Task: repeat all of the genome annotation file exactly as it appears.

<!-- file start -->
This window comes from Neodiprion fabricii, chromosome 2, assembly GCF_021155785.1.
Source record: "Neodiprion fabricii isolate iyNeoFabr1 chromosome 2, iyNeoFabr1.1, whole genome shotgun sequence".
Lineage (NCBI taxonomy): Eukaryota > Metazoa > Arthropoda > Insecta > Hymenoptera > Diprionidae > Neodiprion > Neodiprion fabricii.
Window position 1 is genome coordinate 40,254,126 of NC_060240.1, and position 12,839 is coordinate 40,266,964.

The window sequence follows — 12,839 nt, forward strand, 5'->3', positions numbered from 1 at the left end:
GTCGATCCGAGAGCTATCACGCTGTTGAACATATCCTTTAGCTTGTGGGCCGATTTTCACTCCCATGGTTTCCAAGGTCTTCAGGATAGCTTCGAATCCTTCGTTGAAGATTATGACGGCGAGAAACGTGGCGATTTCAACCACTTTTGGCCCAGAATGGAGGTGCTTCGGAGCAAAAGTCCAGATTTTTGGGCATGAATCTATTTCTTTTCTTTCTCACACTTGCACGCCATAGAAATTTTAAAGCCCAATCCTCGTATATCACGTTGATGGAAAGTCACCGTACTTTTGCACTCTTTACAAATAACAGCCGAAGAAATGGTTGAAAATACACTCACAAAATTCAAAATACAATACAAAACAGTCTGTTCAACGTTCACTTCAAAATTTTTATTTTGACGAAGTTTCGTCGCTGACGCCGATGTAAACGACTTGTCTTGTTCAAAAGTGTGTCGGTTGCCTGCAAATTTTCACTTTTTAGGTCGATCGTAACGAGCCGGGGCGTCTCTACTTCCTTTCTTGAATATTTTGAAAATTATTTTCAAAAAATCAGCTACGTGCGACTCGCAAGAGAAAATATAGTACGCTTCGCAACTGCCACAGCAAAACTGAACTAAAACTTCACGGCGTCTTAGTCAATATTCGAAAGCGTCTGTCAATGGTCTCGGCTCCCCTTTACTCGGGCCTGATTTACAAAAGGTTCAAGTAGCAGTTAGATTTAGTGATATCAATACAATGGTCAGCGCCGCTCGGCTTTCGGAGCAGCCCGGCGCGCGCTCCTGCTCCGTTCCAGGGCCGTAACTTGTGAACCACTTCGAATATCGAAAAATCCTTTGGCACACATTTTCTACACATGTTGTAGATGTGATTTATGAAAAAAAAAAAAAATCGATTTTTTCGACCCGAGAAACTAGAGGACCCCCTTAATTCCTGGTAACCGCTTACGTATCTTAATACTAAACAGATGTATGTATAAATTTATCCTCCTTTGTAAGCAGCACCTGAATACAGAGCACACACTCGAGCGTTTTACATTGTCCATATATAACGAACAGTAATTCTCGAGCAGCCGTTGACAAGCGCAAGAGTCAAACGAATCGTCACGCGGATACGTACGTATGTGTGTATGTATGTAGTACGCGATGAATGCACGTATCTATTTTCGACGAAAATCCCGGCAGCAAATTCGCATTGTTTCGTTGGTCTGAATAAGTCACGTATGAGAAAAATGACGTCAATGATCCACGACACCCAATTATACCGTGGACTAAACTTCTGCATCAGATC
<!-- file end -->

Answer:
This window comes from Neodiprion fabricii, chromosome 2, assembly GCF_021155785.1.
Source record: "Neodiprion fabricii isolate iyNeoFabr1 chromosome 2, iyNeoFabr1.1, whole genome shotgun sequence".
Lineage (NCBI taxonomy): Eukaryota > Metazoa > Arthropoda > Insecta > Hymenoptera > Diprionidae > Neodiprion > Neodiprion fabricii.
Window position 1 is genome coordinate 40,254,126 of NC_060240.1, and position 12,839 is coordinate 40,266,964.

The window sequence follows — 12,839 nt, forward strand, 5'->3', positions numbered from 1 at the left end:
GTCGATCCGAGAGCTATCACGCTGTTGAACATATCCTTTAGCTTGTGGGCCGATTTTCACTCCCATGGTTTCCAAGGTCTTCAGGATAGCTTCGAATCCTTCGTTGAAGATTATGACGGCGAGAAACGTGGCGATTTCAACCACTTTTGGCCCAGAATGGAGGTGCTTCGGAGCAAAAGTCCAGATTTTTGGGCATGAATCTATTTCTTTTCTTTCTCACACTTGCACGCCATAGAAATTTTAAAGCCCAATCCTCGTATATCACGTTGATGGAAAGTCACCGTACTTTTGCACTCTTTACAAATAACAGCCGAAGAAATGGTTGAAAATACACTCACAAAATTCAAAATACAATACAAAACAGTCTGTTCAACGTTCACTTCAAAATTTTTATTTTGACGAAGTTTCGTCGCTGACGCCGATGTAAACGACTTGTCTTGTTCAAAAGTGTGTCGGTTGCCTGCAAATTTTCACTTTTTAGGTCGATCGTAACGAGCCGGGGCGTCTCTACTTCCTTTCTTGAATATTTTGAAAATTATTTTCAAAAAATCAGCTACGTGCGACTCGCAAGAGAAAATATAGTACGCTTCGCAACTGCCACAGCAAAACTGAACTAAAACTTCACGGCGTCTTAGTCAATATTCGAAAGCGTCTGTCAATGGTCTCGGCTCCCCTTTACTCGGGCCTGATTTACAAAAGGTTCAAGTAGCAGTTAGATTTAGTGATATCAATACAATGGTCAGCGCCGCTCGGCTTTCGGAGCAGCCCGGCGCGCGCTCCTGCTCCGTTCCAGGGCCGTAACTTGTGAACCACTTCGAATATCGAAAAATCCTTTGGCACACATTTTCTACACATGTTGTAGATGTGATTTATGAAAAAAAAAAAAAATCGATTTTTTCGACCCGAGAAACTAGAGGACCCCCTTAATTCCTGGTAACCGCTTACGTATCTTAATACTAAACAGATGTATGTATAAATTTATCCTCCTTTGTAAGCAGCACCTGAATACAGAGCACACACTCGAGCGTTTTACATTGTCCATATATAACGAACAGTAATTCTCGAGCAGCCGTTGACAAGCGCAAGAGTCAAACGAATCGTCACGCGGATACGTACGTATGTGTGTATGTATGTAGTACGCGATGAATGCACGTATCTATTTTCGACGAAAATCCCGGCAGCAAATTCGCATTGTTTCGTTGGTCTGAATAAGTCACGTATGAGAAAAATGACGTCAATGATCCACGACACCCAATTATACCGTGGACTAAACTTCTGCATCAGATC